When I walked into the casting office for the Clothestime audition, I was met with a barrage of bitchiness so blatant I wanted to backpedal. Many of the "girls" in the room had been former friends before erupting into one conflict or another that ultimately cooled our relations into mere acquaintances. "Tabitha, (my drag name) couldn't be bothered." said my friend Tonya as she recounted the scene later. I tried not to be nervous as I took note of the row of fright wigs and pallets of plastered makeup before me. There was Claudia, the gal from Kuwait who I had introduced to my estethician after he confessed his asylum from the oil rich country. I saw the Chanel Twins who were ubiquitous fixtures on any gig. "Damn, what are they doing here?" I thought to myself. I feared I might not stand such a good chance with them on the call.
I didn't have to stand in the reception room for very long before I was called to disappear behind closed doors. I entered a white room where a handful of cute guys cavorted behind a camera. They showed me my mark on a makeshift place on the floor that was to be my stage. "Do you know how to dance?" they said. I shook and shimmied myself into a lather to the tune of Suicide Blond by INXS. It reminded me of when I went clubbing in downtown Seattle while in high school. If they could see me now, I thought. But that was a song from Sweet Charity and an entirely different show altogether.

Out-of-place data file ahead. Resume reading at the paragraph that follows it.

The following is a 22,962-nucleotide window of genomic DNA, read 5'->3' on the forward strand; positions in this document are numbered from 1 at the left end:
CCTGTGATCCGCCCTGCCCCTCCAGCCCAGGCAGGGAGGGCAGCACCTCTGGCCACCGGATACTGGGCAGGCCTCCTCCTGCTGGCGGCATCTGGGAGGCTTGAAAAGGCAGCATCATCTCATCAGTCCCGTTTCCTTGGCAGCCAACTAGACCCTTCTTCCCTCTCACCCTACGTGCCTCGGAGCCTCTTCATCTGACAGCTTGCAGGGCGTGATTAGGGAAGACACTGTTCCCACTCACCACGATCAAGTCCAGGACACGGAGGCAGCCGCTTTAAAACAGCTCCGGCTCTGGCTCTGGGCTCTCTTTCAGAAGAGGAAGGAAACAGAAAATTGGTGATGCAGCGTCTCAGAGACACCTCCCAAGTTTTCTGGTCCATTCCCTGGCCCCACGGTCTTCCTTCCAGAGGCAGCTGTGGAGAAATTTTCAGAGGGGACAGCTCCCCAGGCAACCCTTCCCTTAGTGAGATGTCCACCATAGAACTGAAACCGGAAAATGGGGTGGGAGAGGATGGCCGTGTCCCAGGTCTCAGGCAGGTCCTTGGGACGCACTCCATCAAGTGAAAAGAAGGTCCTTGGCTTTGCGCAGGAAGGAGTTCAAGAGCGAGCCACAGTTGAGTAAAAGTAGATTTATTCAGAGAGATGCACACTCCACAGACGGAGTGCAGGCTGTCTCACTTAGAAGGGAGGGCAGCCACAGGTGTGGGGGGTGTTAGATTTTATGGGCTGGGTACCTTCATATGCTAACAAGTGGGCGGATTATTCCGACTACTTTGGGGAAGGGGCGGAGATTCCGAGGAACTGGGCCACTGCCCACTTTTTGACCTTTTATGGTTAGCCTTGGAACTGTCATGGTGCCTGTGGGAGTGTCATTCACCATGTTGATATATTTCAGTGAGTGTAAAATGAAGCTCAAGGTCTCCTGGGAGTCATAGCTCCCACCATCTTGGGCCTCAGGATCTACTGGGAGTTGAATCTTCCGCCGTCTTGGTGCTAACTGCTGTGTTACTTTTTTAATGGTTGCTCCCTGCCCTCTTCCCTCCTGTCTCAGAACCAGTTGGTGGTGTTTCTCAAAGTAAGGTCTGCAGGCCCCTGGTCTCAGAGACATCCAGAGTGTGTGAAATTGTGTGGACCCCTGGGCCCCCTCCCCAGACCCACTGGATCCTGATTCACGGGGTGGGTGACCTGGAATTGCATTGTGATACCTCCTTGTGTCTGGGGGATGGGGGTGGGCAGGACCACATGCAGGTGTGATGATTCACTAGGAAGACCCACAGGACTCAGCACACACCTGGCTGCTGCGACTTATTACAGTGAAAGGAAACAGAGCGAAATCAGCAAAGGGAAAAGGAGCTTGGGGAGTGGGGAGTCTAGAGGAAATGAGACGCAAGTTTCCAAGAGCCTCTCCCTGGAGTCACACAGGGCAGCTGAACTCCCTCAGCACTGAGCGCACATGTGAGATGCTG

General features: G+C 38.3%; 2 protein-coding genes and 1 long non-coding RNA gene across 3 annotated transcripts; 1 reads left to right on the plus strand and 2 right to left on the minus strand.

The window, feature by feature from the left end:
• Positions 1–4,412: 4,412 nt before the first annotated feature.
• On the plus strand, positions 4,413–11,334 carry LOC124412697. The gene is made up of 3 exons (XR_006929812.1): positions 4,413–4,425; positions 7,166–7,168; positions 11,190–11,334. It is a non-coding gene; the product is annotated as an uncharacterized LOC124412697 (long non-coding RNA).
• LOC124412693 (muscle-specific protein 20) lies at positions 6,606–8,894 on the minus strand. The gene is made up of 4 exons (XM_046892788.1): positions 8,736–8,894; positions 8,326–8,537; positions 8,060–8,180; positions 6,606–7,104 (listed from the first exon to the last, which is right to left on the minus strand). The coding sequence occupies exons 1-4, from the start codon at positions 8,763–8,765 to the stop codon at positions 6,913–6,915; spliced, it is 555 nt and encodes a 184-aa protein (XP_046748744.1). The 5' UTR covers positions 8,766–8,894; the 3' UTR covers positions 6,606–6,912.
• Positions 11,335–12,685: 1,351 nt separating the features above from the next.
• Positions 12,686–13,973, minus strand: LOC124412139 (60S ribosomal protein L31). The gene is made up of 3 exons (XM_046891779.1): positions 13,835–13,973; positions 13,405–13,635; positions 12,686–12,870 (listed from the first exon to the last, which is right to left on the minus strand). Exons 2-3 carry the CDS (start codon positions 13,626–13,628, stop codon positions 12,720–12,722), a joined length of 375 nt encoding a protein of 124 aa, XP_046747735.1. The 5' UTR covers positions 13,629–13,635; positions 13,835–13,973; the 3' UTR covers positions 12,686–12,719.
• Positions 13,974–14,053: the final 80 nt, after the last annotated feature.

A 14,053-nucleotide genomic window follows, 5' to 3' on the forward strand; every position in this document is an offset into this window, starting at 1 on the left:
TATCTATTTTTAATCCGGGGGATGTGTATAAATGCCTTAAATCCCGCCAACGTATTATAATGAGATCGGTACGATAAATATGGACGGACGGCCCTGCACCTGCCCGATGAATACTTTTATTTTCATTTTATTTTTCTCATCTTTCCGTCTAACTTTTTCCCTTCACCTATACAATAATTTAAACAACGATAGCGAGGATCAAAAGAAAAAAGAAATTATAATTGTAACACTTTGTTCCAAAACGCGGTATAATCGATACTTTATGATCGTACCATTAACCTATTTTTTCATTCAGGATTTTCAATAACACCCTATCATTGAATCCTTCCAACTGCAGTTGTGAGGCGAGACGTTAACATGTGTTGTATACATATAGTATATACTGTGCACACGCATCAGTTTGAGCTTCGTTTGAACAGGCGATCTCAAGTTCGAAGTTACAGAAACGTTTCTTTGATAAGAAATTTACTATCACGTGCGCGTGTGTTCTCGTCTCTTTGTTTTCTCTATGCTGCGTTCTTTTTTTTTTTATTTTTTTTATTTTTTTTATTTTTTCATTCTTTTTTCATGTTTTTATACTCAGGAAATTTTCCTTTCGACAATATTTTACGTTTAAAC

A couple months after the audition, I was in an aerobics class at the Sports Connection in West Hollywood when my agent paged me. I called her back from a phone at the gym's front desk and was devastated to learn there wouldn't even be a call back. The part went to someone from back East or maybe Colorado. It was another month or so before the commercial aired but my bitterness hadn't waned with time. "Who is this bitch?" murmured the drag queens in the clubs. At that month's Dragstrip 66 venue, the hot topic du jour was "have you seen Ms. Thing in the Clothestime commercial?"
I would never have admitted it then but I was actually impressed with the performance of "the bitch" on the air. As queens criticized everything from her wig to her "clockable" factor, I readied myself for my next audition which scored me a second call back at a part on an HBO sitcom.
I wasn't so ready to capitulate when I came across the commercial through its inclusion on Youtube. I entered a comment. I felt like Baby Jane Hudson as I recounted my bitterness at having been passed over for the part. When Jane said to Blanche, "I made a picture that year too. Herbie Hancock said it was the best thing I ever did. But it wasn't even released int he United States because the studios were too busy giving a big buildup to that crap you were turning out," I parroted the concept in the comment I entered at Youtube. "I don't know who this bitch is," I stammered.
Lo and behold, a response was garnered. Thechinablue1 to LastChanceLife (me)
Since I am "this bitch" sweetie, you should know, I auditioned in Dallas, Texas and I was told by the casting directors that they chose me because I wasnt (sic) trying to hard to pass as a woman. The fact is, I am a complete male, with no plastic surgery, and a masculine voice. Apparently, I was just what they wanted. As far as being a bitch, I am genuine, a gentelman, (sic) and humble, but if you want "bitch", it seems as if the only bitch here is you.
And there you have it.